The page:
• Reporting on applicability of solutions and development of a long-term rural housing strategy informed by the pilot;
  • Generation of housing units and dollars invested in each pilot community; and
  • Generation of housing units and dollars invested in rural Wisconsin

Ultimately, the initiative will help inform a long-term rural housing strategy that may involve WHEDA and its partners.

Q: My community doesn’t have a lot of staff and our leadership is volunteer-based. What kind of staffing needs or resources does my town need to be a part of your pilot?

A: The pilot process encourages communities to think broadly and reach out to collaborators that may have an interest in affordable housing as well as staff, professional expertise, and other support to contribute. In convening the effort, WHEDA’s role involves encouraging participation by statewide and non-traditional partners that have a stake in the economic health and well-being of rural Wisconsin. The application process itself allows for a broad definition of “community.” Cities, towns, villages, or others may take the lead in forming the application group as long as the USDA definition of rural is met. One critical element of the proposals will include the identification of someone to serve as a “convenor” or key point of contact for the effort.

Q: Do the pilot communities have access to financing sources that other communities will not?

A: The pilot communities likely will help test some tactics that require financing. WHEDA’s supplemental financing tools are intended for implementation statewide, and rural communities that are not selected for the pilot process also may benefit from rural set-asides identified in the 2021-22 plan for allocating federal and state low-income housing tax credits. In addition, successful tactics trialed through the pilot process ultimately will inform a statewide rural housing strategy. 3 Rev. 08.05.2020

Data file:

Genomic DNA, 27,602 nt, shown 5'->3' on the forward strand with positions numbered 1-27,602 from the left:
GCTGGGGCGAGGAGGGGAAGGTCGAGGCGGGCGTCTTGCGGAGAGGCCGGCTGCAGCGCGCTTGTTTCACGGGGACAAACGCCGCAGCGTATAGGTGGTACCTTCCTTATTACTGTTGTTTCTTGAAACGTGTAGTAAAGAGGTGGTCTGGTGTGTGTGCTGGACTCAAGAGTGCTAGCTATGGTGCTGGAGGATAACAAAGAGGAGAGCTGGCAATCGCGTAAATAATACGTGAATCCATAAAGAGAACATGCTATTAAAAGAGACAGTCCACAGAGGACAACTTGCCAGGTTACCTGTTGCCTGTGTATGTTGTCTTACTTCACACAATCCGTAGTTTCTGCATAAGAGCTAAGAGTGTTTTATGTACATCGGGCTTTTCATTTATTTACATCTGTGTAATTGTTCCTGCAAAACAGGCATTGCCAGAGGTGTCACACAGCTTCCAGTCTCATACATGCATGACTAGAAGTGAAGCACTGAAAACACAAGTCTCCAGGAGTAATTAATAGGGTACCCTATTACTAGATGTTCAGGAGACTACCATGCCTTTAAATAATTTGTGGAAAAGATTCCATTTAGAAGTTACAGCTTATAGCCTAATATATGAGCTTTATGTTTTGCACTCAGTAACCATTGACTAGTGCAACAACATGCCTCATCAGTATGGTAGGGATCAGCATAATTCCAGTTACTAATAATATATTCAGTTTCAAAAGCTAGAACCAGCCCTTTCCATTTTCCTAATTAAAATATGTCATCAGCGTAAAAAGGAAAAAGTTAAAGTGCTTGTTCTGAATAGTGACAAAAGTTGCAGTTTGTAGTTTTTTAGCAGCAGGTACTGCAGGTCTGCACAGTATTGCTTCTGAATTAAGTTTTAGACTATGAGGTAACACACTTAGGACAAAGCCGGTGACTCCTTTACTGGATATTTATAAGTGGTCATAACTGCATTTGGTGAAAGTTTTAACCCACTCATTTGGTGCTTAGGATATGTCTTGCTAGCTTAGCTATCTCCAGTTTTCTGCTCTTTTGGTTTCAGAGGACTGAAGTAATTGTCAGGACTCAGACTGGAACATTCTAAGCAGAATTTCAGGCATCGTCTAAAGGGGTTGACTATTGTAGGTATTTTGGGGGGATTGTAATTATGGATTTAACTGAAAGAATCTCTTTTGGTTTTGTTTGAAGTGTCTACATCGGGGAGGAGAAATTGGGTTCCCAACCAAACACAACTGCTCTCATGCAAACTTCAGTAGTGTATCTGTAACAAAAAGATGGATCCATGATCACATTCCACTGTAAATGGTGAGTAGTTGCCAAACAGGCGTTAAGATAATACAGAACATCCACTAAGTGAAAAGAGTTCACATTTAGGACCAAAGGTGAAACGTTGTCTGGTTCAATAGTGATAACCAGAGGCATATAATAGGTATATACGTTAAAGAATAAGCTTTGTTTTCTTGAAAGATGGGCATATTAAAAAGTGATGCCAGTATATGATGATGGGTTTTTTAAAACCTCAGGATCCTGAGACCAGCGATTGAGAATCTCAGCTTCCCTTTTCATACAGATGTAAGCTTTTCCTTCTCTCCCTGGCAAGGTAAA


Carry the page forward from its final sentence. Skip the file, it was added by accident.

Q: My community struggles with a specific issue (i.e., brownfields, blight, aging housing stock). How will the pilot and WHEDA help my community address these issues?

A: Every community is unique. The adaptive, collaborative approach of the pilot will support the identification of local priorities while the partners in each community will bring specific expertise. WHEDA’s contribution of financing expertise and the ability to engage statewide lending partners, state and federal policy makers, and regulatory agencies is anticipated to play a role in addressing challenges with solutions that lie outside the purview of local entities.

Q: What benefits do communities stand to receive by serving as a pilot community?

A: Pilot participants will benefit from a focused effort that brings external support, new partners, additional financing, transformative approaches, and the potential for policy changes to address local priorities.

Q: What does WHEDA mean by a “pilot design team,” and who should be on it?

A: The rural affordable workforce housing pilot effort will involve local individuals and entities working in partnership with WHEDA. This local pilot design team will feature a local convenor to help organize and elicit support from the community as well as track progress in coordination with WHEDA. In addition to someone in the “convenor” role, the pilot design teams should include members who bring an overall combination of energy, curiosity, technical expertise, decision-making power, and capacity to work collaboratively on hands-on projects. The team should reflect diverse industries, community entities, and sectors affected by the workforce housing challenge. Local nonprofits, foundations, developers, landowners, planners, and other community administration staff may provide important perspectives.